Nursing Organizational Chart

Review our org chart for nurses to better understand who reports to who and the essential roles within a nursing staff. Check out our sample nursing organizational chart to see one way nursing staff can be organized.

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Common Roles Found in Nursing Organizational Structures

Chief Nursing Officer (CNO)

At the top of nursing hierarchy charts, hospitals typically have a Chief Nursing Officer (CNO), sometimes called a Chief Nurse Executive. The CNO usually reports to the hospital’s CEO and is responsible for the following tasks

  • Managing nursing budgets
  • Determining compensation packages
  • Advising senior nurse management on best practices
  • Determining the recruitment, hiring, and retention processes for nursing staff
  • Representing the nursing department at board meetings
  • Communicating new nursing procedures or policies being implemented across the hospital

Director of Nursing Services

Under the CNO hospitals typically have a Director of Nursing Services (DON) and Nursing Department Heads. DONs are registered nurses. Their responsibilities usually include

  • Establishing hiring and training standards for nurses
  • Performing rounds to observe care and interview staff, residents, families, or other interested parties to ensure quality of care is up to the hospital’s standard of care
  • Setting overarching goals for nursing department and staff
  • Maintaining department budgets
  • Monitoring incidents and complaints to identify those defined as unusual occurrences by state policy, and to report them to the Administrator/Executive Director
  • Determining and overseeing nursing employee conduct standards

The heads of nursing departments are responsible for the management and care of patients in their units. Here’s a list of common department head titles and links to their job descriptions:

Certified Nursing Assistants

Certified Nursing Assistants (CNAs) are the first touchpoints most patients have with hospitals. A CNA’s main goal is to meet the basic health needs of their patients. In addition to helping patients with personal hygiene needs (replacing bedpans, assisting with baths, backrubs, shaves, etc.), CNAs are responsible for:

  • Assisting with lifting, positioning, and transporting patients into and out of beds, chairs, bathtubs, wheelchairs, etc.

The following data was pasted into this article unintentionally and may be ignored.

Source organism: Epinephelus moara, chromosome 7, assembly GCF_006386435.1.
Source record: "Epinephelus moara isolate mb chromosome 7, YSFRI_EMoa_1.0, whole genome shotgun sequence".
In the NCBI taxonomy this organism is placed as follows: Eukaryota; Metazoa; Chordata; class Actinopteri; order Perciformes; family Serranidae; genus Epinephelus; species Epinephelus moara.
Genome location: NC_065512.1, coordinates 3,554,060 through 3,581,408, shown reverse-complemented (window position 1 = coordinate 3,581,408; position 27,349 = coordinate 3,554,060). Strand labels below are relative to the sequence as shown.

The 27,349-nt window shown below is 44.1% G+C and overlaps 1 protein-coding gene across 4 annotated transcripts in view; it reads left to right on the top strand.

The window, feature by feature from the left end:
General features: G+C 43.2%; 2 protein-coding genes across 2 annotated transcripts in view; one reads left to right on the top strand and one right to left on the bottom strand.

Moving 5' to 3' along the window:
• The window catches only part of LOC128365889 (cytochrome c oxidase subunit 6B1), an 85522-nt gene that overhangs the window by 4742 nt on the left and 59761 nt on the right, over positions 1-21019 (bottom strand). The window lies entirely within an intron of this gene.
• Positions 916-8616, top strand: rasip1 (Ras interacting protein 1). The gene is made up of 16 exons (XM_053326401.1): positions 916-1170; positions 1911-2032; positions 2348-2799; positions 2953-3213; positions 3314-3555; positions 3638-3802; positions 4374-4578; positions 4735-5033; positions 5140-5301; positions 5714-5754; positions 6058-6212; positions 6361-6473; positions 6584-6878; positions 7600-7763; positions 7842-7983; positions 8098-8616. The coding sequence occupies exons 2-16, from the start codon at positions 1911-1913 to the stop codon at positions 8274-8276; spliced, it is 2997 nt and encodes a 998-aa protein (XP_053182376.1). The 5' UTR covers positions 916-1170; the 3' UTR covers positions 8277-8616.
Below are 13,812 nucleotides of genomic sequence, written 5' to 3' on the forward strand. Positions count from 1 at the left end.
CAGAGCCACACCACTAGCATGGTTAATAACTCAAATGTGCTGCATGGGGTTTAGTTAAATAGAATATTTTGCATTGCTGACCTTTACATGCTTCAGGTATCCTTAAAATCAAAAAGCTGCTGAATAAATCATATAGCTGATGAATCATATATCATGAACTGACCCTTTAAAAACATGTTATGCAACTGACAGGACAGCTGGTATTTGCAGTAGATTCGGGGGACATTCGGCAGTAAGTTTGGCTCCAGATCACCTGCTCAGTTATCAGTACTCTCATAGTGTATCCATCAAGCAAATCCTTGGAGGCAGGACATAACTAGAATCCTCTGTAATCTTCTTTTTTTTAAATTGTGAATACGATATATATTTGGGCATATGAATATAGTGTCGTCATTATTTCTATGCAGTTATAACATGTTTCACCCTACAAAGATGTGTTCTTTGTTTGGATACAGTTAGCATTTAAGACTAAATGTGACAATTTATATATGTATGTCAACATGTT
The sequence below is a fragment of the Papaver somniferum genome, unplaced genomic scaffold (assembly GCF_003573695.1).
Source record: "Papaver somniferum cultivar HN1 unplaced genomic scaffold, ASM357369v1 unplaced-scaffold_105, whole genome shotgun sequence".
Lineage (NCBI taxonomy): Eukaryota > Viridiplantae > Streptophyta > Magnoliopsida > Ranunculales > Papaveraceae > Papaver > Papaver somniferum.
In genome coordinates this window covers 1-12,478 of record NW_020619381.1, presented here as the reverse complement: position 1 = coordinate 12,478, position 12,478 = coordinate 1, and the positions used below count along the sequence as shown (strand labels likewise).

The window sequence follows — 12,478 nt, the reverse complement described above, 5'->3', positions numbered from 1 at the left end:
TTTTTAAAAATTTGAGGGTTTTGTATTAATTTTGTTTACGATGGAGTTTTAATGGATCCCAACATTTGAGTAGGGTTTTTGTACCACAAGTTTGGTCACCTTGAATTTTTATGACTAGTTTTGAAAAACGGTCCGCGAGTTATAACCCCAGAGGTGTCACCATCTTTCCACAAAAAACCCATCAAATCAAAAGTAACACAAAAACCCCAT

• Routinely reviewing care plans to be advised of changes in the residents’ care routines
  • Maintaining compliance with BMM/Buckner policies and procedures.
  • Maintaining compliance with all regulatory requirements, as well as state and federal laws
  • Documenting their actions by completing forms, reports, logs, and records
  • Communicating clearly and effectively to patients, their family members, guests, and other members of the healthcare team

Licensed Practical Nurses

A Licensed Practical Nurse (LPN) will record patient vitals and administer medications, as well as communicate with patients over the phone and assemble equipment like catheters and oxygen supplies. LPNs must be skilled in balancing care for patients and completing practical daily administrative tasks. In addition, LPNs are responsible for:

  • Performing diagnostic tests including but not limited to EKGs, audiograms, tympanograms, spirometry, and visual screenings, and reporting on and documenting these as appropriate
  • Monitoring inventory of medical and/or office supplies and equipment, ensuring units and/or rooms are properly stocked and supplies are current and not expired
  • Ordering supplies as needed
  • Collecting data through observation and communicating information to assist the RN and/or provider in patient assessment and care planning
  • Refilling medication following the ARC refill protocols
  • Following all hospital policies, including but not limited to, OSHA, HIPAA, compliance, and code of conduct

Charge Nurse

Registered Charge Nurses (CNs) supervise Registered Nurses, Licensed Vocational Nurses, and other non-licensed nursing personnel. Charge nurses combine managerial skills and clinical experience. A charge nurse job is the stepping stone to higher-level positions in nursing management. Here are a few specific tasks that Charge Nurses are responsible for:

  • Delegating nursing assignments
  • Preparing shift schedules
  • Overseeing patient admissions and discharges
  • Completing performance evaluations and disciplinary actions for nursing staff in their department

Want more examples? Check out our templates for hospitals.

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